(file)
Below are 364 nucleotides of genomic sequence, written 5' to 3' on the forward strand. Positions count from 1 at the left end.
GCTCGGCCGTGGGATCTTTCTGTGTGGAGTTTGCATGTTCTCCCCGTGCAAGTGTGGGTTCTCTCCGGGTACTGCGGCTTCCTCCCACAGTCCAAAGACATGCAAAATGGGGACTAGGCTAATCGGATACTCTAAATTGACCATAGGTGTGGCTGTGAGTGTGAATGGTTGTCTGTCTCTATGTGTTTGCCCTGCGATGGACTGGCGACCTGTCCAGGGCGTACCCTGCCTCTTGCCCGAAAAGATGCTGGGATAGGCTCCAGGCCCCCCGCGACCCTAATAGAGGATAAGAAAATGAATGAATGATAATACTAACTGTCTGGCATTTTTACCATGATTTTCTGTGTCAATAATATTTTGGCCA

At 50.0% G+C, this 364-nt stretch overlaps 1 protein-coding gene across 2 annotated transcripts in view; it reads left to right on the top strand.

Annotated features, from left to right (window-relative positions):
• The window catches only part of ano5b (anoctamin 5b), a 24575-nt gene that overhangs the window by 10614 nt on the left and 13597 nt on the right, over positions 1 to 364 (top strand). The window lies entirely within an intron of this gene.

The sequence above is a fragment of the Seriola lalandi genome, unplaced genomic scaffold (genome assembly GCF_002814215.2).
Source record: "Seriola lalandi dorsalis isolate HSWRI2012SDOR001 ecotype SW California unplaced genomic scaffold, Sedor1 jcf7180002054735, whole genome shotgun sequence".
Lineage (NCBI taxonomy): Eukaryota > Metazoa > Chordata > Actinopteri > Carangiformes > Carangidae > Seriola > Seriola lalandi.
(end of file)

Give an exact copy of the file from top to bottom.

Below are 364 nucleotides of genomic sequence, written 5' to 3' on the forward strand. Positions count from 1 at the left end.
GCTCGGCCGTGGGATCTTTCTGTGTGGAGTTTGCATGTTCTCCCCGTGCAAGTGTGGGTTCTCTCCGGGTACTGCGGCTTCCTCCCACAGTCCAAAGACATGCAAAATGGGGACTAGGCTAATCGGATACTCTAAATTGACCATAGGTGTGGCTGTGAGTGTGAATGGTTGTCTGTCTCTATGTGTTTGCCCTGCGATGGACTGGCGACCTGTCCAGGGCGTACCCTGCCTCTTGCCCGAAAAGATGCTGGGATAGGCTCCAGGCCCCCCGCGACCCTAATAGAGGATAAGAAAATGAATGAATGATAATACTAACTGTCTGGCATTTTTACCATGATTTTCTGTGTCAATAATATTTTGGCCA

At 50.0% G+C, this 364-nt stretch overlaps 1 protein-coding gene across 2 annotated transcripts in view; it reads left to right on the top strand.

Annotated features, from left to right (window-relative positions):
• The window catches only part of ano5b (anoctamin 5b), a 24575-nt gene that overhangs the window by 10614 nt on the left and 13597 nt on the right, over positions 1 to 364 (top strand). The window lies entirely within an intron of this gene.

The sequence above is a fragment of the Seriola lalandi genome, unplaced genomic scaffold (genome assembly GCF_002814215.2).
Source record: "Seriola lalandi dorsalis isolate HSWRI2012SDOR001 ecotype SW California unplaced genomic scaffold, Sedor1 jcf7180002054735, whole genome shotgun sequence".
Lineage (NCBI taxonomy): Eukaryota > Metazoa > Chordata > Actinopteri > Carangiformes > Carangidae > Seriola > Seriola lalandi.